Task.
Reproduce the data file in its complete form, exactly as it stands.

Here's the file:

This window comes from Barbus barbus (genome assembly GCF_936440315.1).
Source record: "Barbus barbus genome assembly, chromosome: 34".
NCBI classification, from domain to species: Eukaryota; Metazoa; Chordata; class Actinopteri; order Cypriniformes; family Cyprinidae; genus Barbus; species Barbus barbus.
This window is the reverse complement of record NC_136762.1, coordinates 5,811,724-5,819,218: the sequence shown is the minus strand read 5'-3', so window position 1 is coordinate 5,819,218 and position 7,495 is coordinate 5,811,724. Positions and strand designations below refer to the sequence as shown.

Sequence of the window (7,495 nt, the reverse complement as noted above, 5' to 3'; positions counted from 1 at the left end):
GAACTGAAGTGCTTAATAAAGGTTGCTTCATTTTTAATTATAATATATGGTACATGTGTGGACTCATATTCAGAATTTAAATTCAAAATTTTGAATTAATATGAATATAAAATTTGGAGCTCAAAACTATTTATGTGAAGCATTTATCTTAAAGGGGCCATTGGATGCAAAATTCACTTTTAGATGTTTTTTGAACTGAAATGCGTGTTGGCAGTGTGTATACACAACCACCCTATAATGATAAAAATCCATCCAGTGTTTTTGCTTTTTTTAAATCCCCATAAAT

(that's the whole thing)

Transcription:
This window comes from Barbus barbus (genome assembly GCF_936440315.1).
Source record: "Barbus barbus genome assembly, chromosome: 34".
NCBI classification, from domain to species: Eukaryota; Metazoa; Chordata; class Actinopteri; order Cypriniformes; family Cyprinidae; genus Barbus; species Barbus barbus.
This window is the reverse complement of record NC_136762.1, coordinates 5,811,724-5,819,218: the sequence shown is the minus strand read 5'-3', so window position 1 is coordinate 5,819,218 and position 7,495 is coordinate 5,811,724. Positions and strand designations below refer to the sequence as shown.

Sequence of the window (7,495 nt, the reverse complement as noted above, 5' to 3'; positions counted from 1 at the left end):
GAACTGAAGTGCTTAATAAAGGTTGCTTCATTTTTAATTATAATATATGGTACATGTGTGGACTCATATTCAGAATTTAAATTCAAAATTTTGAATTAATATGAATATAAAATTTGGAGCTCAAAACTATTTATGTGAAGCATTTATCTTAAAGGGGCCATTGGATGCAAAATTCACTTTTAGATGTTTTTTGAACTGAAATGCGTGTTGGCAGTGTGTATACACAACCACCCTATAATGATAAAAATCCATCCAGTGTTTTTGCTTTTTTTAAATCCCCATAAAT